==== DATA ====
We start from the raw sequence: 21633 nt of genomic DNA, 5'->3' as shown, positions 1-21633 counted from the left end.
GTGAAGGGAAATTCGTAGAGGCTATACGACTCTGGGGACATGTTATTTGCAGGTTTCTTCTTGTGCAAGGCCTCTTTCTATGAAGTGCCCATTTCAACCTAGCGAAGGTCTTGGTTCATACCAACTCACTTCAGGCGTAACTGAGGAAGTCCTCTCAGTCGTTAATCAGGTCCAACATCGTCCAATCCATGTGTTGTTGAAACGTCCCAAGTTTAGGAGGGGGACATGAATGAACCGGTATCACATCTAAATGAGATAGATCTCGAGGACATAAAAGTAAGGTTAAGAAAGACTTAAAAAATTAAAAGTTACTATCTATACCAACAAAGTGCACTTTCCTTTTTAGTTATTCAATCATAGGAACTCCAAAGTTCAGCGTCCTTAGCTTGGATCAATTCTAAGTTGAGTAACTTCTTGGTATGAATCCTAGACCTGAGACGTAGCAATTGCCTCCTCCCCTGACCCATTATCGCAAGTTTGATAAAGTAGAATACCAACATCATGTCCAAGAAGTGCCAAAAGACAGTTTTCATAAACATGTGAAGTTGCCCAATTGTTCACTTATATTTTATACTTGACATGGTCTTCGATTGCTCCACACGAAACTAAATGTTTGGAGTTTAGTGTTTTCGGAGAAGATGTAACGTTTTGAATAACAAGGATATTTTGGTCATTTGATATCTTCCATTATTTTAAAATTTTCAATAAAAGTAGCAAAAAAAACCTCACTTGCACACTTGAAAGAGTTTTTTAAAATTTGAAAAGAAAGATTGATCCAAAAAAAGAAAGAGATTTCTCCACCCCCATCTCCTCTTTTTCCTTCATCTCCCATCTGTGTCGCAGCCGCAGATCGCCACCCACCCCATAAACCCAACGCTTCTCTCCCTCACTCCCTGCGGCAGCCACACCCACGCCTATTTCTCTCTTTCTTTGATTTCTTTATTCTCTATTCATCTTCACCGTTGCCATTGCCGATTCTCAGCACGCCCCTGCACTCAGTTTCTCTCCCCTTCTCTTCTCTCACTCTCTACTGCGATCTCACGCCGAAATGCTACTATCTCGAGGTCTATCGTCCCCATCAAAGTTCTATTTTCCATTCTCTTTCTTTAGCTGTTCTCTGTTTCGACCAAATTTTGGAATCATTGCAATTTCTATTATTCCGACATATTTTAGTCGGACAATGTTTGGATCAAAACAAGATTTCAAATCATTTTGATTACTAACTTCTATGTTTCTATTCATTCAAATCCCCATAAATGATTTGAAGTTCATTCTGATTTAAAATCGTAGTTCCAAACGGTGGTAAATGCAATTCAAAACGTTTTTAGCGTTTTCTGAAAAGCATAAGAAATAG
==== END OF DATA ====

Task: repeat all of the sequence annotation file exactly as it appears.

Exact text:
We start from the raw sequence: 21633 nt of genomic DNA, 5'->3' as shown, positions 1-21633 counted from the left end.
GTGAAGGGAAATTCGTAGAGGCTATACGACTCTGGGGACATGTTATTTGCAGGTTTCTTCTTGTGCAAGGCCTCTTTCTATGAAGTGCCCATTTCAACCTAGCGAAGGTCTTGGTTCATACCAACTCACTTCAGGCGTAACTGAGGAAGTCCTCTCAGTCGTTAATCAGGTCCAACATCGTCCAATCCATGTGTTGTTGAAACGTCCCAAGTTTAGGAGGGGGACATGAATGAACCGGTATCACATCTAAATGAGATAGATCTCGAGGACATAAAAGTAAGGTTAAGAAAGACTTAAAAAATTAAAAGTTACTATCTATACCAACAAAGTGCACTTTCCTTTTTAGTTATTCAATCATAGGAACTCCAAAGTTCAGCGTCCTTAGCTTGGATCAATTCTAAGTTGAGTAACTTCTTGGTATGAATCCTAGACCTGAGACGTAGCAATTGCCTCCTCCCCTGACCCATTATCGCAAGTTTGATAAAGTAGAATACCAACATCATGTCCAAGAAGTGCCAAAAGACAGTTTTCATAAACATGTGAAGTTGCCCAATTGTTCACTTATATTTTATACTTGACATGGTCTTCGATTGCTCCACACGAAACTAAATGTTTGGAGTTTAGTGTTTTCGGAGAAGATGTAACGTTTTGAATAACAAGGATATTTTGGTCATTTGATATCTTCCATTATTTTAAAATTTTCAATAAAAGTAGCAAAAAAAACCTCACTTGCACACTTGAAAGAGTTTTTTAAAATTTGAAAAGAAAGATTGATCCAAAAAAAGAAAGAGATTTCTCCACCCCCATCTCCTCTTTTTCCTTCATCTCCCATCTGTGTCGCAGCCGCAGATCGCCACCCACCCCATAAACCCAACGCTTCTCTCCCTCACTCCCTGCGGCAGCCACACCCACGCCTATTTCTCTCTTTCTTTGATTTCTTTATTCTCTATTCATCTTCACCGTTGCCATTGCCGATTCTCAGCACGCCCCTGCACTCAGTTTCTCTCCCCTTCTCTTCTCTCACTCTCTACTGCGATCTCACGCCGAAATGCTACTATCTCGAGGTCTATCGTCCCCATCAAAGTTCTATTTTCCATTCTCTTTCTTTAGCTGTTCTCTGTTTCGACCAAATTTTGGAATCATTGCAATTTCTATTATTCCGACATATTTTAGTCGGACAATGTTTGGATCAAAACAAGATTTCAAATCATTTTGATTACTAACTTCTATGTTTCTATTCATTCAAATCCCCATAAATGATTTGAAGTTCATTCTGATTTAAAATCGTAGTTCCAAACGGTGGTAAATGCAATTCAAAACGTTTTTAGCGTTTTCTGAAAAGCATAAGAAATAG